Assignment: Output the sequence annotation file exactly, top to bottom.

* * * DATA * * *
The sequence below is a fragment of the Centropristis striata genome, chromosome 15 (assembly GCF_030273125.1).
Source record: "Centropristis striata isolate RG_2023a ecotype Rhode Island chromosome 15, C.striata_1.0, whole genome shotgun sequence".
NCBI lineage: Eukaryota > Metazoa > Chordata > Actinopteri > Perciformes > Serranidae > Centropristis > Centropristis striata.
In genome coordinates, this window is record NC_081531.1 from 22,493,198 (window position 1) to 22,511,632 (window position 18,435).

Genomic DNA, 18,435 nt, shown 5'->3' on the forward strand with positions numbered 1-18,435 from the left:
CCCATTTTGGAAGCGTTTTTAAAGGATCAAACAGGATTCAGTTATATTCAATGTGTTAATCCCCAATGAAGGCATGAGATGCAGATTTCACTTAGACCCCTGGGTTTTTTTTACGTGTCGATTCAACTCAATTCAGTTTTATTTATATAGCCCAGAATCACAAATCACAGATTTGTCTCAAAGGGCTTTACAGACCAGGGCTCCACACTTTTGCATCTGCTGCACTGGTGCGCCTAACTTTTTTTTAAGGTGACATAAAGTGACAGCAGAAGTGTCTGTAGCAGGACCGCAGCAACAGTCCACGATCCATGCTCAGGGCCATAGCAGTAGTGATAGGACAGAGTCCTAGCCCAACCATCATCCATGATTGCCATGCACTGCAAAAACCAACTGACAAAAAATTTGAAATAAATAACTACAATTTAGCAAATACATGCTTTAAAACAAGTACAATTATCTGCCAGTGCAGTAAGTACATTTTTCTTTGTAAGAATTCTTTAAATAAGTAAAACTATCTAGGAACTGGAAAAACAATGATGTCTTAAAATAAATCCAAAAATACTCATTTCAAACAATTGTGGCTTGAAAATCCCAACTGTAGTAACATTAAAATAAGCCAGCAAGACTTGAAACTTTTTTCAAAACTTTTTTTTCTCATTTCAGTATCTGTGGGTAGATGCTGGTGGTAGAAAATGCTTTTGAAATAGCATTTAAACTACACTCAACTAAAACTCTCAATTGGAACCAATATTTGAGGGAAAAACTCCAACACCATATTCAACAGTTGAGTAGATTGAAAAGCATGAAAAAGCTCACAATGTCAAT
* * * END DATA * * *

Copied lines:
The sequence below is a fragment of the Centropristis striata genome, chromosome 15 (assembly GCF_030273125.1).
Source record: "Centropristis striata isolate RG_2023a ecotype Rhode Island chromosome 15, C.striata_1.0, whole genome shotgun sequence".
NCBI lineage: Eukaryota > Metazoa > Chordata > Actinopteri > Perciformes > Serranidae > Centropristis > Centropristis striata.
In genome coordinates, this window is record NC_081531.1 from 22,493,198 (window position 1) to 22,511,632 (window position 18,435).

Genomic DNA, 18,435 nt, shown 5'->3' on the forward strand with positions numbered 1-18,435 from the left:
CCCATTTTGGAAGCGTTTTTAAAGGATCAAACAGGATTCAGTTATATTCAATGTGTTAATCCCCAATGAAGGCATGAGATGCAGATTTCACTTAGACCCCTGGGTTTTTTTTACGTGTCGATTCAACTCAATTCAGTTTTATTTATATAGCCCAGAATCACAAATCACAGATTTGTCTCAAAGGGCTTTACAGACCAGGGCTCCACACTTTTGCATCTGCTGCACTGGTGCGCCTAACTTTTTTTTAAGGTGACATAAAGTGACAGCAGAAGTGTCTGTAGCAGGACCGCAGCAACAGTCCACGATCCATGCTCAGGGCCATAGCAGTAGTGATAGGACAGAGTCCTAGCCCAACCATCATCCATGATTGCCATGCACTGCAAAAACCAACTGACAAAAAATTTGAAATAAATAACTACAATTTAGCAAATACATGCTTTAAAACAAGTACAATTATCTGCCAGTGCAGTAAGTACATTTTTCTTTGTAAGAATTCTTTAAATAAGTAAAACTATCTAGGAACTGGAAAAACAATGATGTCTTAAAATAAATCCAAAAATACTCATTTCAAACAATTGTGGCTTGAAAATCCCAACTGTAGTAACATTAAAATAAGCCAGCAAGACTTGAAACTTTTTTCAAAACTTTTTTTTCTCATTTCAGTATCTGTGGGTAGATGCTGGTGGTAGAAAATGCTTTTGAAATAGCATTTAAACTACACTCAACTAAAACTCTCAATTGGAACCAATATTTGAGGGAAAAACTCCAACACCATATTCAACAGTTGAGTAGATTGAAAAGCATGAAAAAGCTCACAATGTCAAT